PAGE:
A benefit of a custom fund over a pre-packaged, proprietary option is that plan sponsors have direct control (and increased flexibility) over plan investment strategy, investment management selection and glide path construction in an open architecture environment. For example, core fund options can be pooled together in different proportions to build funds that may better match plan demographics, or the custom fund could mix and match investment strategies from the core lineup with outside strategies that could help with investment goals or seek to mitigate investment risks. The flexibility of a custom strategy gives the plan sponsor the ability to replace underperforming funds, offering increased transparency and investment oversight.
As such, a custom fund approach requires greater plan sponsor involvement and more intricate decisions. Plan sponsors assume additional fiduciary liability not only for the selection of investments but also for the investment glide path. As always, they are responsible to ensure that the investments are in sync with the objectives outlined in the plan’s Investment Policy Statement. According to the DOL’s “Tips for ERISA Plan Fiduciaries,” it is no longer prudent from a fiduciary standpoint to just go with the proprietary funds offered by the service provider in the absence of a prudent, thoughtful and well-documented selection process. Plan sponsors should determine if their plan’s target-date fund characteristics, whether off-the-shelf or custom, align with eligible employees’ ages and likely retirement dates. Many plan sponsors work with a 3(21) investment adviser or a 3(38) investment manager to provide valuable guidance (or full discretion) over investment selection and monitoring.
Direct and Indirect Costs
As target-date funds in general account for more total plan assets, their larger allocation within plans can provide greater economies of scale for plan sponsors to consider offering custom funds, according to a Callan Associates report. 3 Typically offered for larger and mid-sized plans, custom funds can give access to the “best-in-class” underlying funds, control over the glide path, and a potentially better cost structure that can exploit a plan’s buying power — all significant factors. A custom series may allow for greater flexibility in cost: for example, the ability to set the plan’s fee budget. This could allow the plan sponsor or the plan’s 3(38) investment manager to selectively and affordably choose active and alternative investment strategies in asset classes where they believe it could generate improved outcomes.4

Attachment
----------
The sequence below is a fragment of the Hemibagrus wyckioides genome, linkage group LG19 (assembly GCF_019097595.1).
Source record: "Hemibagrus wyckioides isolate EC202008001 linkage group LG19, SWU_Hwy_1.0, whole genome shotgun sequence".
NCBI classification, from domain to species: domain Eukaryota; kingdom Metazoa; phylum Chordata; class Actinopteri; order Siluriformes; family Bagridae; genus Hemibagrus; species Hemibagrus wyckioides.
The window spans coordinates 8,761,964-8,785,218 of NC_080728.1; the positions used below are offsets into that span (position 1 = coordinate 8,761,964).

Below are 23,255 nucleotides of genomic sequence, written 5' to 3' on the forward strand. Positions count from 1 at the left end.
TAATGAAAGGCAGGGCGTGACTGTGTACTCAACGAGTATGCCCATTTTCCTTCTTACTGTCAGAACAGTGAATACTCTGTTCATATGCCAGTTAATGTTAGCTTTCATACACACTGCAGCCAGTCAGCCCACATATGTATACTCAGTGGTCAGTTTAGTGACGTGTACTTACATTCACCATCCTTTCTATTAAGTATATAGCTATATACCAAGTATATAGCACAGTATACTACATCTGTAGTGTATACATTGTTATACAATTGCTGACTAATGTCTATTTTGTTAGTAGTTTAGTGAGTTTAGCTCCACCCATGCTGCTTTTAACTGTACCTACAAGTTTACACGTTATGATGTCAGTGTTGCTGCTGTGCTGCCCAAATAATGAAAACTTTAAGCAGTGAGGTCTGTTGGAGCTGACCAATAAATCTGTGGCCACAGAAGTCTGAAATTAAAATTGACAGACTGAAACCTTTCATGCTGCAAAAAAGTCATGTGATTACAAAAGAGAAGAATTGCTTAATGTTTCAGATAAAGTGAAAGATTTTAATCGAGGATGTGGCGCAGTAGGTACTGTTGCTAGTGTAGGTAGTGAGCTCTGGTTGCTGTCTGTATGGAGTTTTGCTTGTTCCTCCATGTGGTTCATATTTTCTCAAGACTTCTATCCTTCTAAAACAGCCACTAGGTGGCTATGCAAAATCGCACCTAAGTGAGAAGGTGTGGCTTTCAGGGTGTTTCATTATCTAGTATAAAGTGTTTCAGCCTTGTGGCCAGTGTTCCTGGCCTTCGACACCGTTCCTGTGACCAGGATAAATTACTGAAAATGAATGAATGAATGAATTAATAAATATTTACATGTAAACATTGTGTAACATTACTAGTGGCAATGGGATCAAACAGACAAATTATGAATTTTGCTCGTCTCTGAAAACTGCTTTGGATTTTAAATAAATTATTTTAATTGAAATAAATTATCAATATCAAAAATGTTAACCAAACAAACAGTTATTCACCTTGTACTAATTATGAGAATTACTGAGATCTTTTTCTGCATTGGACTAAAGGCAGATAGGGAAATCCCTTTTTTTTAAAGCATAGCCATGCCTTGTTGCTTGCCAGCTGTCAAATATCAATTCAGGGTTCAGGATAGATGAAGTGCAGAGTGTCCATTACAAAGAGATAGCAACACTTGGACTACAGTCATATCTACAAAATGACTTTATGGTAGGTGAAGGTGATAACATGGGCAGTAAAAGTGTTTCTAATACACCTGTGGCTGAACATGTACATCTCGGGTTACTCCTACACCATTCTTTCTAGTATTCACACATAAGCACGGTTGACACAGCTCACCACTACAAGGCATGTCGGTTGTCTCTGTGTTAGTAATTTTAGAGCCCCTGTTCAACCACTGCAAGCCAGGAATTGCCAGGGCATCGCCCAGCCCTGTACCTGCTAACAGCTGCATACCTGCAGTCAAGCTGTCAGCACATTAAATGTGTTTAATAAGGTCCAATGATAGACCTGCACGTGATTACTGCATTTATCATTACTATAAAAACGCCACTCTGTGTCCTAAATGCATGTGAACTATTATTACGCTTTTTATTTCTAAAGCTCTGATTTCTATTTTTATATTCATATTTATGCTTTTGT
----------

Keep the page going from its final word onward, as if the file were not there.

Together with the plan’s retirement advisor/consultant, plan sponsors should review the direct costs of investment management (including fees for glide path design and management, day-to-day investment management, investment adminis-tration, participant communication and education) along with the indirect costs of fiduciary oversight and the monitoring of a target-date fund series as part of their due diligence.
Custom target-date funds typically require additional administration oversight. Depending on the vehicle structure, plan sponsors may need to arrange for and coordinate a variety of independent administrative services among third-party providers. It’s also important for plan sponsors to determine and consider the impact on internal resources needed to support the launch and ongoing management of a custom strategy.
In general, custom strategies will likely bear higher costs. However, while an off-the-shelf series that invests in passive funds will most likely be the lowest-cost option, it may not be the most appropriate choice for the plan’s demographic or reflect the plan sponsors’ unique investment beliefs.
Custom target-date funds may offer plan sponsors greater flexibility and investment control over investment selection, along with increased and better alignment with participant demographics and their retirement income needs. When considering custom versus off-the-shelf target-date funds, plan sponsors should work with their retirement advisor/consultant and plan administrators to perform the necessary analysis of the plan’s design and demographics and weigh the potential benefits and costs associated with both custom and off-the-shelf target-date approaches.